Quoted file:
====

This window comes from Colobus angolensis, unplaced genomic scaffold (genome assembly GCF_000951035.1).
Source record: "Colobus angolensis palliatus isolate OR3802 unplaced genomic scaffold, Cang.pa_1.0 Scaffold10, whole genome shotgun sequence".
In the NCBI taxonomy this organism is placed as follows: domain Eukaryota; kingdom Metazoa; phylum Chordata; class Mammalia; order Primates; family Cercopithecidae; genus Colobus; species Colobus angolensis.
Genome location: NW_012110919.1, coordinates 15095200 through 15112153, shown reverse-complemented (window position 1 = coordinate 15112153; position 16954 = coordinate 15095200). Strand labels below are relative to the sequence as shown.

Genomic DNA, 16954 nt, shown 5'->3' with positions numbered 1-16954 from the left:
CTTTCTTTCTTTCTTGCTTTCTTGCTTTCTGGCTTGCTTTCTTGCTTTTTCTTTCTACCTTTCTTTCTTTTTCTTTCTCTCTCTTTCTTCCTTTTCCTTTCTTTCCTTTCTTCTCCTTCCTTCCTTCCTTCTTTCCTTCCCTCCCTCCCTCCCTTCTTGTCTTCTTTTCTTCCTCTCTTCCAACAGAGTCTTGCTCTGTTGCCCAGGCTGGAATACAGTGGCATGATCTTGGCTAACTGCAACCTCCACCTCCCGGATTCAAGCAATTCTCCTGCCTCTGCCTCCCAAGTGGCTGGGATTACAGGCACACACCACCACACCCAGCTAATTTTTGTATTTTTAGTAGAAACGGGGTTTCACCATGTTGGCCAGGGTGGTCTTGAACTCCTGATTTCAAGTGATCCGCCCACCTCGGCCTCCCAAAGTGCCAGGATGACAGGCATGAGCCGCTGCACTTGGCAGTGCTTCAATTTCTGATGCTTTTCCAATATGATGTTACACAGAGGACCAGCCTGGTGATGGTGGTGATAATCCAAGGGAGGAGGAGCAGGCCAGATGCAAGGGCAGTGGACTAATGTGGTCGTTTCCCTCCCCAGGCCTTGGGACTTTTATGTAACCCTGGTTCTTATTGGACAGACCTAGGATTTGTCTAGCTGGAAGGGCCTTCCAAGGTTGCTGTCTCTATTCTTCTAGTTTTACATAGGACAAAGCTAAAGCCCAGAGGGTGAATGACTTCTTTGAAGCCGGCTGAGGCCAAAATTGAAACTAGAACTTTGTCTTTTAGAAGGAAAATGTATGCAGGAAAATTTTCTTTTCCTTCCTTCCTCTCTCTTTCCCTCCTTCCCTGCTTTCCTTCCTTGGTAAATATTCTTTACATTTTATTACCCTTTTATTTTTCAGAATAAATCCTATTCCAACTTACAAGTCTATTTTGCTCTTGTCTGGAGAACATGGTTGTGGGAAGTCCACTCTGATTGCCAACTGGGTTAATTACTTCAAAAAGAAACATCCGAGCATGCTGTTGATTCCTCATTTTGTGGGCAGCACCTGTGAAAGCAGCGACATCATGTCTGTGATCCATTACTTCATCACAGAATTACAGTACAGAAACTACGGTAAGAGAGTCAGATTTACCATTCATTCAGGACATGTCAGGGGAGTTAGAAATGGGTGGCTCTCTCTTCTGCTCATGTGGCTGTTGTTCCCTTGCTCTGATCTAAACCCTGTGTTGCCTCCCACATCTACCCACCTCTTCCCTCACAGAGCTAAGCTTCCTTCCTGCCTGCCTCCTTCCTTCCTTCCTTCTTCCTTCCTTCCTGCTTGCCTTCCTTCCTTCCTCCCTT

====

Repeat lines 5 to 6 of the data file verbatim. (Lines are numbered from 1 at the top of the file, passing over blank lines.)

Genomic DNA, 16954 nt, shown 5'->3' with positions numbered 1-16954 from the left:
CTTTCTTTCTTTCTTGCTTTCTTGCTTTCTGGCTTGCTTTCTTGCTTTTTCTTTCTACCTTTCTTTCTTTTTCTTTCTCTCTCTTTCTTCCTTTTCCTTTCTTTCCTTTCTTCTCCTTCCTTCCTTCCTTCTTTCCTTCCCTCCCTCCCTCCCTTCTTGTCTTCTTTTCTTCCTCTCTTCCAACAGAGTCTTGCTCTGTTGCCCAGGCTGGAATACAGTGGCATGATCTTGGCTAACTGCAACCTCCACCTCCCGGATTCAAGCAATTCTCCTGCCTCTGCCTCCCAAGTGGCTGGGATTACAGGCACACACCACCACACCCAGCTAATTTTTGTATTTTTAGTAGAAACGGGGTTTCACCATGTTGGCCAGGGTGGTCTTGAACTCCTGATTTCAAGTGATCCGCCCACCTCGGCCTCCCAAAGTGCCAGGATGACAGGCATGAGCCGCTGCACTTGGCAGTGCTTCAATTTCTGATGCTTTTCCAATATGATGTTACACAGAGGACCAGCCTGGTGATGGTGGTGATAATCCAAGGGAGGAGGAGCAGGCCAGATGCAAGGGCAGTGGACTAATGTGGTCGTTTCCCTCCCCAGGCCTTGGGACTTTTATGTAACCCTGGTTCTTATTGGACAGACCTAGGATTTGTCTAGCTGGAAGGGCCTTCCAAGGTTGCTGTCTCTATTCTTCTAGTTTTACATAGGACAAAGCTAAAGCCCAGAGGGTGAATGACTTCTTTGAAGCCGGCTGAGGCCAAAATTGAAACTAGAACTTTGTCTTTTAGAAGGAAAATGTATGCAGGAAAATTTTCTTTTCCTTCCTTCCTCTCTCTTTCCCTCCTTCCCTGCTTTCCTTCCTTGGTAAATATTCTTTACATTTTATTACCCTTTTATTTTTCAGAATAAATCCTATTCCAACTTACAAGTCTATTTTGCTCTTGTCTGGAGAACATGGTTGTGGGAAGTCCACTCTGATTGCCAACTGGGTTAATTACTTCAAAAAGAAACATCCGAGCATGCTGTTGATTCCTCATTTTGTGGGCAGCACCTGTGAAAGCAGCGACATCATGTCTGTGATCCATTACTTCATCACAGAATTACAGTACAGAAACTACGGTAAGAGAGTCAGATTTACCATTCATTCAGGACATGTCAGGGGAGTTAGAAATGGGTGGCTCTCTCTTCTGCTCATGTGGCTGTTGTTCCCTTGCTCTGATCTAAACCCTGTGTTGCCTCCCACATCTACCCACCTCTTCCCTCACAGAGCTAAGCTTCCTTCCTGCCTGCCTCCTTCCTTCCTTCCTTCTTCCTTCCTTCCTGCTTGCCTTCCTTCCTTCCTCCCTT